Shashank helps organizations deploy technology solutions for wildlife and environmental conservation and presented a session on the use of modern technology to enhance conservation. “I view conservation data as a resource in itself, which can be used both to inform market-based conservation, or traded with entities in other disciplines. For example, I recently worked on a project where I created a tool that aggregated data from multiple sources to create an interactive map of biodiversity along highways in India. This was a decision-support tool for potential investors in road expansion projects, informing them as to which segments of road they should and should not invest in, based on the risk to the biodiversity. These kinds of ideas have not been explored because many conservation practitioners in India have been suspicious of incentive-based conservation. I believe that a regional training model can help their understanding because it is set in the local context. I was pleased to see the same enthusiasm among the participants here that I saw during my time as a Kinship Fellow in Bellingham in 2017.”
Other Fellows presented at the workshop as well, including Siddharth Rao (2015), director of ecology at Timbaktu Collective, who organized a field trip to the Kalpavalli Community Conservation Area. Timbaktu developed a cooperative model along with rural communities from 10 villages, resulting in the regeneration of over 9,000 acres of Savannah Grasslands and Tropical Thorn forest in the region. The participants also visited Timbaktu Organic, a cooperative of 2,000 organic farmers who produce, process, and market biodiversity-friendly food. “Community engagement and leadership are key factors to the conservation of biodiversity so that the process is just, fair and inclusive,” said Siddharth. “Our model of conservation uses market-based tools to address critical conservation issues such as chemical farming, habitat and species protection. Our success is the ability to facilitate marginalized rural communities to engage with the market from a position of strength.”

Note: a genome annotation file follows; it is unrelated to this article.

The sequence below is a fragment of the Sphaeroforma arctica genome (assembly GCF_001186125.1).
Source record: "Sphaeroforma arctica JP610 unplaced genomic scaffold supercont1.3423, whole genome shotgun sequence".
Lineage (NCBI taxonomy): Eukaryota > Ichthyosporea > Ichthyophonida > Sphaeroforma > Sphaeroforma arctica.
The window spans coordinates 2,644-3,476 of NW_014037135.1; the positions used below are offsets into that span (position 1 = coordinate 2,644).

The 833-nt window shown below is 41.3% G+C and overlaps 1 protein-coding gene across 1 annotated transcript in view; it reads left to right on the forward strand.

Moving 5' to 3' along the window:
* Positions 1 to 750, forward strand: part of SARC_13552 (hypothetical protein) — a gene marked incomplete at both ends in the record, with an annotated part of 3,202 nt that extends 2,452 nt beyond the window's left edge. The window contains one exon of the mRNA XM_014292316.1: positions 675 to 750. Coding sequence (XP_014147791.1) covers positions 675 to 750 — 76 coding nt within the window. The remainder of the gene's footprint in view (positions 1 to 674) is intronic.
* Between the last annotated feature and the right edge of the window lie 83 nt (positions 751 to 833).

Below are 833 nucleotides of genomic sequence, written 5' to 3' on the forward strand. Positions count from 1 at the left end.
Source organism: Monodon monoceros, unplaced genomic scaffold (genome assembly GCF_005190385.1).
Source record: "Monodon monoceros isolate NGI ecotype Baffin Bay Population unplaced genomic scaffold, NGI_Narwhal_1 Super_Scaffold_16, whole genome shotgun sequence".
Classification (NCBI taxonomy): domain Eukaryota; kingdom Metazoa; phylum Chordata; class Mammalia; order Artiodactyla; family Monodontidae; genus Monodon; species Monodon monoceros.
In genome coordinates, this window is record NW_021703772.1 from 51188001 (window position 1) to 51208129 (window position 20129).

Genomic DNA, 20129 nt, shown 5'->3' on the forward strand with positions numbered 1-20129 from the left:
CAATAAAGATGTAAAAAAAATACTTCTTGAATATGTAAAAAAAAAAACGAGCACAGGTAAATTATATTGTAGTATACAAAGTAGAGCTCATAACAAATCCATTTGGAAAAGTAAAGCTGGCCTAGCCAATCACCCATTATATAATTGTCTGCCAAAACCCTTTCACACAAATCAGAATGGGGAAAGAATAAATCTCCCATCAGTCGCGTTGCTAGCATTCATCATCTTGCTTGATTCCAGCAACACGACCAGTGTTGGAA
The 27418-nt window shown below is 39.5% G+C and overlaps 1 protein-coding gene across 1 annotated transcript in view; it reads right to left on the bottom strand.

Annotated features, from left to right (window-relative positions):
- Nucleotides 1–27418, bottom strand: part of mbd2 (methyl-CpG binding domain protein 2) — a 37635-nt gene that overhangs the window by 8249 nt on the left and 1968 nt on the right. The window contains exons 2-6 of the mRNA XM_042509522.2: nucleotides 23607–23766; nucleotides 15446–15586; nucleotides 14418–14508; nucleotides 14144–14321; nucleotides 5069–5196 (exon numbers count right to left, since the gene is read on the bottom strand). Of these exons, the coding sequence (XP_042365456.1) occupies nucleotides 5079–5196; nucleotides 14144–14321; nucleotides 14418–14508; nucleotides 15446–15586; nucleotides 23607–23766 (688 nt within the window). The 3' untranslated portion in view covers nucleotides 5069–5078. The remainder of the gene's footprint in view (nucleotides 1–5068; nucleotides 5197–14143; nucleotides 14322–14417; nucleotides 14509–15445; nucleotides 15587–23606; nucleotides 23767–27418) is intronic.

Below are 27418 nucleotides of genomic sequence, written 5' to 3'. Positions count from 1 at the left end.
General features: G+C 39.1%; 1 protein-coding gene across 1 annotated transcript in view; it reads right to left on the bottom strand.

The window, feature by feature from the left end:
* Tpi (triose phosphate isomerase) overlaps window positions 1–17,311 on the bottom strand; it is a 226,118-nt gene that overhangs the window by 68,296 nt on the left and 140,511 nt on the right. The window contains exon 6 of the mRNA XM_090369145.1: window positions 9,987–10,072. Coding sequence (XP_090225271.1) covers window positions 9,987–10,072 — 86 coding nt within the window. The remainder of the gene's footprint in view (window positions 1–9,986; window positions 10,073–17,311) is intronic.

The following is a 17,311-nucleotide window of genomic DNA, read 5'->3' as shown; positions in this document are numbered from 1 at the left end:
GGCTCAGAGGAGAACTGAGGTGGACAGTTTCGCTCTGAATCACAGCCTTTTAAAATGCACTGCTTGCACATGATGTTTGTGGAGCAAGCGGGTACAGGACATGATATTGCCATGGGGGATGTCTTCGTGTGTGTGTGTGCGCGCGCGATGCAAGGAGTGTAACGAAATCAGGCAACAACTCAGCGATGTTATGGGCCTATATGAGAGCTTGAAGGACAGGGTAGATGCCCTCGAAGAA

“Over the course of the week-long workshop, we had many lively discussions about when markets can and cannot be used in conservation. Participants departed with a series of new tools to use, and a heightened awareness of the potential of the use of market-tools for environmental protections,” said Nigel.
“It was extremely comforting to be in a space where one can freely express their views on market incentives and the link with conservation,” said Naren Sreenivisan, a conservation biologist at the Wildlife Association of South India. “I experienced this space while studying abroad, but it was amazing to have it in the Indian context.”
About Kinship Conservation Regional Workshops
Kinship Conservation Fellows has been developing and delivering training on market-based conservation since 2001. As of this date, its flagship Fellows program has trained 264 conservationists around the world. With the expansion to include regional workshops, Kinship Conservation Fellows continues to deliver on one of its core strategies: to build the capacity of conservation practitioners by providing real, innovative tools to solve environmental challenges. In 2018, Kinship Conservation Fellows will host regional workshops in India, Kenya and Mexico.
Photo credits: Arjun Kamdar, Amar Kunwar and Shashank Srinivasan